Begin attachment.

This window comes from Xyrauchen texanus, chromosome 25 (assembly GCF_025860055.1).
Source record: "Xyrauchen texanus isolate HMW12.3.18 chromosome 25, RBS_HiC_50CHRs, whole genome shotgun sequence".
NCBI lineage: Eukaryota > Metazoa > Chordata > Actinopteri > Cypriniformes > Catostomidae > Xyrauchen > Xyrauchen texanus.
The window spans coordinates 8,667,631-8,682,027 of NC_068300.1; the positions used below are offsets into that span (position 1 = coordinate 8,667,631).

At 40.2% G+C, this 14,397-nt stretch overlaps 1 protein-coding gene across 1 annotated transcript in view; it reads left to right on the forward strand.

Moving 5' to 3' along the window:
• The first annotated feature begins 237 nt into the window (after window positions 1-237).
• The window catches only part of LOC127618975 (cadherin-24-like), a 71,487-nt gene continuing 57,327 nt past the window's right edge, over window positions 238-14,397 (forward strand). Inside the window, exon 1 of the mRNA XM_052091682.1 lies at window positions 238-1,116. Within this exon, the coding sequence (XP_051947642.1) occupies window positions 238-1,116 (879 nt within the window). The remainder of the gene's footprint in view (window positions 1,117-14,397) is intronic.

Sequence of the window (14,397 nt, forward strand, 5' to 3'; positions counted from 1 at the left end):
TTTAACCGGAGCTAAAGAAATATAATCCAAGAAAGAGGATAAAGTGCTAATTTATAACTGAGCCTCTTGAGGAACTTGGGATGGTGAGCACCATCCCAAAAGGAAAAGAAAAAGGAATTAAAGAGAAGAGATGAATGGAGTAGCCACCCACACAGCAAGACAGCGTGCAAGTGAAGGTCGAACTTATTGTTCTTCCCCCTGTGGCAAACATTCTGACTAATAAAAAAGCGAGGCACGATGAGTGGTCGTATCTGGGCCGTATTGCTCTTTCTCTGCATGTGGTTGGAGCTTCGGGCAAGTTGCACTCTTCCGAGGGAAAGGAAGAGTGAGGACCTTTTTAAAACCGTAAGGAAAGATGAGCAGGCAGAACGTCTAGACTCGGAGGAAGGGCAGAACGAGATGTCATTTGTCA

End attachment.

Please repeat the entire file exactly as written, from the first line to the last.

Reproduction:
This window comes from Xyrauchen texanus, chromosome 25 (assembly GCF_025860055.1).
Source record: "Xyrauchen texanus isolate HMW12.3.18 chromosome 25, RBS_HiC_50CHRs, whole genome shotgun sequence".
NCBI lineage: Eukaryota > Metazoa > Chordata > Actinopteri > Cypriniformes > Catostomidae > Xyrauchen > Xyrauchen texanus.
The window spans coordinates 8,667,631-8,682,027 of NC_068300.1; the positions used below are offsets into that span (position 1 = coordinate 8,667,631).

At 40.2% G+C, this 14,397-nt stretch overlaps 1 protein-coding gene across 1 annotated transcript in view; it reads left to right on the forward strand.

Moving 5' to 3' along the window:
• The first annotated feature begins 237 nt into the window (after window positions 1-237).
• The window catches only part of LOC127618975 (cadherin-24-like), a 71,487-nt gene continuing 57,327 nt past the window's right edge, over window positions 238-14,397 (forward strand). Inside the window, exon 1 of the mRNA XM_052091682.1 lies at window positions 238-1,116. Within this exon, the coding sequence (XP_051947642.1) occupies window positions 238-1,116 (879 nt within the window). The remainder of the gene's footprint in view (window positions 1,117-14,397) is intronic.

Sequence of the window (14,397 nt, forward strand, 5' to 3'; positions counted from 1 at the left end):
TTTAACCGGAGCTAAAGAAATATAATCCAAGAAAGAGGATAAAGTGCTAATTTATAACTGAGCCTCTTGAGGAACTTGGGATGGTGAGCACCATCCCAAAAGGAAAAGAAAAAGGAATTAAAGAGAAGAGATGAATGGAGTAGCCACCCACACAGCAAGACAGCGTGCAAGTGAAGGTCGAACTTATTGTTCTTCCCCCTGTGGCAAACATTCTGACTAATAAAAAAGCGAGGCACGATGAGTGGTCGTATCTGGGCCGTATTGCTCTTTCTCTGCATGTGGTTGGAGCTTCGGGCAAGTTGCACTCTTCCGAGGGAAAGGAAGAGTGAGGACCTTTTTAAAACCGTAAGGAAAGATGAGCAGGCAGAACGTCTAGACTCGGAGGAAGGGCAGAACGAGATGTCATTTGTCA